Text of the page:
3 What is Agile? “Light weight software development approach as a reaction against Waterfall oriented methods which were criticized for being heavily regimented and overly documented” “Agile is primarily a means to leverage change where the alternative is to restrict “Deliver projects in a more flexible and time efficient way” Source: Transparency Inspect Adapt “.. based on iterative development, where requirements and solutions evolve through collaboration between self-organizing cross-functional teams” via cPrime “..  time boxed, iterative approach to software delivery that builds software incrementally from the start of the project, instead of trying to deliver it all at once near the end” via Agilenutshell

4 Why is Agile Important Cheaper/Faster – Deliver Business Value Early and Frequently. Less “Pork”. Flexible in Responding to Business Needs – Allow Change in Priorities and Requirements based on Market/Customer Needs Transparency and Visibility into Project Progress - Ongoing Feedback from Stakeholders Higher Quality – Business Collaboration and Communication Success Variables Team Capabilities – Willingness to apply the engineering and project management disciplines Management Support – Willingness to trust the team and allow for self-organization Organization buy-in - Willingness to support by providing a “Product Owner” Stakeholder Involvement – Willingness to provide consultation and feedback throughout the project life-cycle Based on a recent State of Agile Survey from Version One – 52% of projects are now using Agile methods Evolving business needs Less waste – no scope creep as business needs are prioritized continuously and eliminates unwanted features Agile is not a silver bullet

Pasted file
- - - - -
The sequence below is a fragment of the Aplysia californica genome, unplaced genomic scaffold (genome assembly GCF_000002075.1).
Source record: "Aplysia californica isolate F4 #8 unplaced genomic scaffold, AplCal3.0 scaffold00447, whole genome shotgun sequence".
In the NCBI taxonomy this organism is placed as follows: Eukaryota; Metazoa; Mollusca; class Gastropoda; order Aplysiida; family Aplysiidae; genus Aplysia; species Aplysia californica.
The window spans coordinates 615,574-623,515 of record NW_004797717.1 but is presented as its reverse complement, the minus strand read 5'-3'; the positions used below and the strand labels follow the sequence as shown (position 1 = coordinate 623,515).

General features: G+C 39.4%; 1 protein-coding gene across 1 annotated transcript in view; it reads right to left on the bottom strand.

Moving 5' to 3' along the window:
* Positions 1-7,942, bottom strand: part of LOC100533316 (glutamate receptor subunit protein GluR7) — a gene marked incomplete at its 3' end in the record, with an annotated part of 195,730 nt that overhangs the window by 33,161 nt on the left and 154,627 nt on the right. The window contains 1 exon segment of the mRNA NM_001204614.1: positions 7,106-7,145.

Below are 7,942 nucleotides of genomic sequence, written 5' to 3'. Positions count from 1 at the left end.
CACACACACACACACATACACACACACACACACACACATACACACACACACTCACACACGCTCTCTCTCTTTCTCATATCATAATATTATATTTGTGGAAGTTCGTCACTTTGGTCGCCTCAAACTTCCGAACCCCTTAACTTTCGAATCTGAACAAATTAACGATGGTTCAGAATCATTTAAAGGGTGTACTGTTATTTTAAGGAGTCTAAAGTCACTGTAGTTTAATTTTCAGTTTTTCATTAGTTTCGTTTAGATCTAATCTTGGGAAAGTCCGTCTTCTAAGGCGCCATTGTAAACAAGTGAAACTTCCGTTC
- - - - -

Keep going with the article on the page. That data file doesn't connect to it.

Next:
5 Agile Implementation Examples

6 Top 3 Reasons for Agile Implementation